I think many of these cities will be forced to disincorporate and return control over to the counties. We have too many cities within each county, most counties need no more than four territories at most (north,south,east, and west). These small cities duplicate services (sometimes right down the street from each other), have excessive pay/benefit packages, and are generally wasteful in their effort to validate their existence.

These wasteful practices cannot continue but will, so long as the unions have a stranglehold on tax-payers wallets and basically help themselves whenever they see fit and are living well beyond anything available to them in the private sector. Public employees need to be on par with private sector, that means paying into their health care and a 401k policy like the rest of us. A lot of them get better retirement than the citizens who pay for their golden retirement plans. Pension spiking, work-rules, overtime, double-dipping and sick-time abuses are gonna bankrupt cities and/or raise our taxes when we already pay a ridiculous amount for taxes. It is time for these cities and counties to get their books in order and balanced before they ask tax-payers to pitch in one more dime to their over-bloated budgets.

Get the word out to your friends and neighbors- NO NEW TAXES! That includes tax-extensions. Why should we pay for their gross mismanagement and reward unresponsible and imprudent accounting abuse. Time for us to put our collective foot down, we should keep more of our own money instead of giving in to tax demands that enable wasteful practices. Stay out of our wallets/pocketbooks!

Posted by Steve, a resident of Shoreline West
on Mar 18, 2011 at 4:17 pm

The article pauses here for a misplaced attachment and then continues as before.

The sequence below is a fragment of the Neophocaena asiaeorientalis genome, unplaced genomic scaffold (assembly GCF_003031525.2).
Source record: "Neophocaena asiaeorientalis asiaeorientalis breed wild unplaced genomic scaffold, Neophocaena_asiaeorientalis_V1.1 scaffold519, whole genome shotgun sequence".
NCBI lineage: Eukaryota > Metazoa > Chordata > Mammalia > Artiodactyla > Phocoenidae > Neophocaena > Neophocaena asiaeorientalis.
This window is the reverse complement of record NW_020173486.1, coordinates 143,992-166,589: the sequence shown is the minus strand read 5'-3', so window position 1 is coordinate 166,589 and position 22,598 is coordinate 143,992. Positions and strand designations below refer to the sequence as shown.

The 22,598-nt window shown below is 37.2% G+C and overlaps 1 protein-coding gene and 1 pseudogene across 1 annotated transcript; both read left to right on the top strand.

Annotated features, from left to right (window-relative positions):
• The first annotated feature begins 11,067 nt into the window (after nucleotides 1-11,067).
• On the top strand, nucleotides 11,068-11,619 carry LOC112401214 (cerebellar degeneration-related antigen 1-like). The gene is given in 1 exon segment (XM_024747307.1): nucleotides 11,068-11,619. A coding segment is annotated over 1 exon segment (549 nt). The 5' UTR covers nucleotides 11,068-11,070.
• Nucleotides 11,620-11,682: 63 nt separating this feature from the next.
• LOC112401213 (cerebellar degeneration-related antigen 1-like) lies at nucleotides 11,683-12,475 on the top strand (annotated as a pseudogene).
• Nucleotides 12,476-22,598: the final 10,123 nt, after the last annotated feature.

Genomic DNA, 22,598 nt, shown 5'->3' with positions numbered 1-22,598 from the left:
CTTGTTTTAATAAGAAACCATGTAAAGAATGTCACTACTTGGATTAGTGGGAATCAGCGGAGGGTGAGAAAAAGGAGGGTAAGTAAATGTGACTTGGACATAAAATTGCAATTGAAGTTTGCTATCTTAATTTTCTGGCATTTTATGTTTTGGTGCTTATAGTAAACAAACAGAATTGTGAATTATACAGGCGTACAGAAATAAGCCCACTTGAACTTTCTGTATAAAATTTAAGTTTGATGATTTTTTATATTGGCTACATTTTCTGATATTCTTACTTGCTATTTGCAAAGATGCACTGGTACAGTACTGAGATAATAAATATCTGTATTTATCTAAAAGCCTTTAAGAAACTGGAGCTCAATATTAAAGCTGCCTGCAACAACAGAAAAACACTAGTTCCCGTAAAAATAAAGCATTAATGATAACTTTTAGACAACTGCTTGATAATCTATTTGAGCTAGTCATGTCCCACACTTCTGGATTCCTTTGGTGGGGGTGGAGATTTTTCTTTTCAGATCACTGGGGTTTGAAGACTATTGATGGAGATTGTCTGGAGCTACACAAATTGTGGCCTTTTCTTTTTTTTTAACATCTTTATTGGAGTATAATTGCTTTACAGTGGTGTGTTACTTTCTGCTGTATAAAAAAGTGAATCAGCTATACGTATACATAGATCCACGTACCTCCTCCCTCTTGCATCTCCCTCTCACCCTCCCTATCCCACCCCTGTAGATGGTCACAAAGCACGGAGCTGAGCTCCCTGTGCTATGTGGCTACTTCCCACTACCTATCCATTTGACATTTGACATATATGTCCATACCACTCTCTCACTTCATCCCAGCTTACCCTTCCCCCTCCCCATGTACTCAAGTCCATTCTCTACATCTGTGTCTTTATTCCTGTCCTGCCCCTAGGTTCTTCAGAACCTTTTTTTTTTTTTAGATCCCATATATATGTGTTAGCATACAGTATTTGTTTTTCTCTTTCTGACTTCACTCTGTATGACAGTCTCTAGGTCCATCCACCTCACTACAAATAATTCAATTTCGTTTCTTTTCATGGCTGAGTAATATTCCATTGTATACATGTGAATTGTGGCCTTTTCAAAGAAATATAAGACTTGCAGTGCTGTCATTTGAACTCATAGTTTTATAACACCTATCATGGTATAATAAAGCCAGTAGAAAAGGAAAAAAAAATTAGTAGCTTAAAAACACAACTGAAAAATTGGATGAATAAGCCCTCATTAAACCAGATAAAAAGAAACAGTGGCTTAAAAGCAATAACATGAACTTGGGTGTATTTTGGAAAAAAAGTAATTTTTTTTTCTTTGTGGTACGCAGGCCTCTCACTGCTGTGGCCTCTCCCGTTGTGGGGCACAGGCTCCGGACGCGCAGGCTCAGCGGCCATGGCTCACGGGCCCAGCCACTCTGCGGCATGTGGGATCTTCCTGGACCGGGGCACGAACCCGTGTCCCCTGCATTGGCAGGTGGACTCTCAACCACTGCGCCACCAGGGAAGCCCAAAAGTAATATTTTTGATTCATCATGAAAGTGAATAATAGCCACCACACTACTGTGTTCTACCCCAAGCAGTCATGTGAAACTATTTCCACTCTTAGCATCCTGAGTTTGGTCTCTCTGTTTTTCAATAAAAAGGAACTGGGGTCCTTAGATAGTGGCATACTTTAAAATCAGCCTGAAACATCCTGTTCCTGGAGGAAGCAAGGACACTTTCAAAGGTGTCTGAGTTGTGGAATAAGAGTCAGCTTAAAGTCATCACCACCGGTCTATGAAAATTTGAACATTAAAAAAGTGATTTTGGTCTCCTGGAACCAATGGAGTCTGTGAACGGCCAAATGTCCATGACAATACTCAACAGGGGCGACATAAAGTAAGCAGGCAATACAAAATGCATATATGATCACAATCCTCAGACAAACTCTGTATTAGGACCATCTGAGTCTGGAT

Smoke and Mirrors - the City of Mountain View budget crisis? Bogus! As I recall The City Mountain View is or has just spent ten-million dollars on the Stevens Creek Bike Trail, and another ten-million dollars on a downtown project, and maybe more city treasure on another big ticket item. Those better in the know please correct or add to these figures. Google is building on a wild-life sanctuary, and the city approved building on the Minton's site; there ought to additional funding coming in from those sources. And word-of-mouth has it that the city has more than one-hundred and ten million dollars in the bank.

Agreed - no new taxes for home owners and other residents of Mountain View. CAREFUL we don't want to alienate our public employees by devaluing them, that could work in bad and very unexpected ways.

Posted by Angry Tax Payer, a resident of Old Mountain View
on Mar 18, 2011 at 5:22 pm

Steve, one point you forgot to make is that the city dose not exists to serve it's employees, it exists to serve residents/business. Many public employees forget this with their pushy demands on top of an already overly-generous salary. Like you, they always like to point out when the city spends anything on a project other than to give them more money, raises, and perks. When a city spends more on basic services than actually providing for residents/business then it has become ineffective and a slave to the employee-unions. When have you heard a private sector employee ever threaten his boss, demand this-and-that, or a private sector boss afraid to speak the truth about his/her employees out of fear? Thought so, only in public sector dose the hen run the fox-house.

Many of these folks are lazy, cocky, and inefficient as a result. If you can't get fired or compete in a free market employment economy what motivation do you have to be efficient, innovative, and resourceful? This is not how it works in the real world. Public unions are the opposite and as a result produce greed, waste, and inefficiency. They know they can just send the tax-payer's the bill. It aint their money so why should they care and there is zero competition (due to public union nonsense) so motivation is nil; it's all about the money in the end and if you think the panhandlers in SF a aggressive wait til the union panhandlers come knocking/demanding to dig in your wallet!

Posted by Average Joe, a resident of The Crossings
on Mar 18, 2011 at 6:12 pm

And for any of us taxpaying suckers, the answer to all this is real simple when your bills owed exceed your income: you make the cuts required or you lose everything.

Duggan's retirement check, and those of the last three administrators and attorney who retired last year, combined for a over one million alone owed by the city.